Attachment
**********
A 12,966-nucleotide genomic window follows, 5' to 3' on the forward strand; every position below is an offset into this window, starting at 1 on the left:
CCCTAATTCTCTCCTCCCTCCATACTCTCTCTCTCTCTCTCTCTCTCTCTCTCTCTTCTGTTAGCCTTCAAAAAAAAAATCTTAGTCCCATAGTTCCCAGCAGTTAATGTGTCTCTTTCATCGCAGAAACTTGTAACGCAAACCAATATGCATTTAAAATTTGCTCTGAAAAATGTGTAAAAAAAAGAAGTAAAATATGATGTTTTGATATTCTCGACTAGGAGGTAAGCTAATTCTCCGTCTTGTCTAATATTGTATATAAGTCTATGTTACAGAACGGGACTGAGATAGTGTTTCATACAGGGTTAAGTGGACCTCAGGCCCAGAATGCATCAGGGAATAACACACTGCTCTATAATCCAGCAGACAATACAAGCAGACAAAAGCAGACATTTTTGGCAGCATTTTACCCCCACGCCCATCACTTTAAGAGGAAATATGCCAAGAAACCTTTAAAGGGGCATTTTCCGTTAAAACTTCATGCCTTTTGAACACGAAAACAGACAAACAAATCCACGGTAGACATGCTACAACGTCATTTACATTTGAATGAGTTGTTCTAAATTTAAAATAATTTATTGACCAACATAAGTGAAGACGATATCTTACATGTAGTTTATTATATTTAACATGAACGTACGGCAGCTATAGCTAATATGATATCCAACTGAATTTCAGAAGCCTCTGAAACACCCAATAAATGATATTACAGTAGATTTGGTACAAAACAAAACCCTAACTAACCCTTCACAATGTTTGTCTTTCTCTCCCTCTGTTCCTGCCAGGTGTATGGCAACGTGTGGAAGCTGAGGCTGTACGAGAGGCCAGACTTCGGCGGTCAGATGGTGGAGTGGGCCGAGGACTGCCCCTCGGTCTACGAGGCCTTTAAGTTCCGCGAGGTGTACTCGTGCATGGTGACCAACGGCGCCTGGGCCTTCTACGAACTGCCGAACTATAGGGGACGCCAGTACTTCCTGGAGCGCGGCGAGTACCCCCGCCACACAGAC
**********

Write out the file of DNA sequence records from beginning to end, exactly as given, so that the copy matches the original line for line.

A 12,966-nucleotide genomic window follows, 5' to 3' on the forward strand; every position below is an offset into this window, starting at 1 on the left:
CCCTAATTCTCTCCTCCCTCCATACTCTCTCTCTCTCTCTCTCTCTCTCTCTCTCTTCTGTTAGCCTTCAAAAAAAAAATCTTAGTCCCATAGTTCCCAGCAGTTAATGTGTCTCTTTCATCGCAGAAACTTGTAACGCAAACCAATATGCATTTAAAATTTGCTCTGAAAAATGTGTAAAAAAAAGAAGTAAAATATGATGTTTTGATATTCTCGACTAGGAGGTAAGCTAATTCTCCGTCTTGTCTAATATTGTATATAAGTCTATGTTACAGAACGGGACTGAGATAGTGTTTCATACAGGGTTAAGTGGACCTCAGGCCCAGAATGCATCAGGGAATAACACACTGCTCTATAATCCAGCAGACAATACAAGCAGACAAAAGCAGACATTTTTGGCAGCATTTTACCCCCACGCCCATCACTTTAAGAGGAAATATGCCAAGAAACCTTTAAAGGGGCATTTTCCGTTAAAACTTCATGCCTTTTGAACACGAAAACAGACAAACAAATCCACGGTAGACATGCTACAACGTCATTTACATTTGAATGAGTTGTTCTAAATTTAAAATAATTTATTGACCAACATAAGTGAAGACGATATCTTACATGTAGTTTATTATATTTAACATGAACGTACGGCAGCTATAGCTAATATGATATCCAACTGAATTTCAGAAGCCTCTGAAACACCCAATAAATGATATTACAGTAGATTTGGTACAAAACAAAACCCTAACTAACCCTTCACAATGTTTGTCTTTCTCTCCCTCTGTTCCTGCCAGGTGTATGGCAACGTGTGGAAGCTGAGGCTGTACGAGAGGCCAGACTTCGGCGGTCAGATGGTGGAGTGGGCCGAGGACTGCCCCTCGGTCTACGAGGCCTTTAAGTTCCGCGAGGTGTACTCGTGCATGGTGACCAACGGCGCCTGGGCCTTCTACGAACTGCCGAACTATAGGGGACGCCAGTACTTCCTGGAGCGCGGCGAGTACCCCCGCCACACAGAC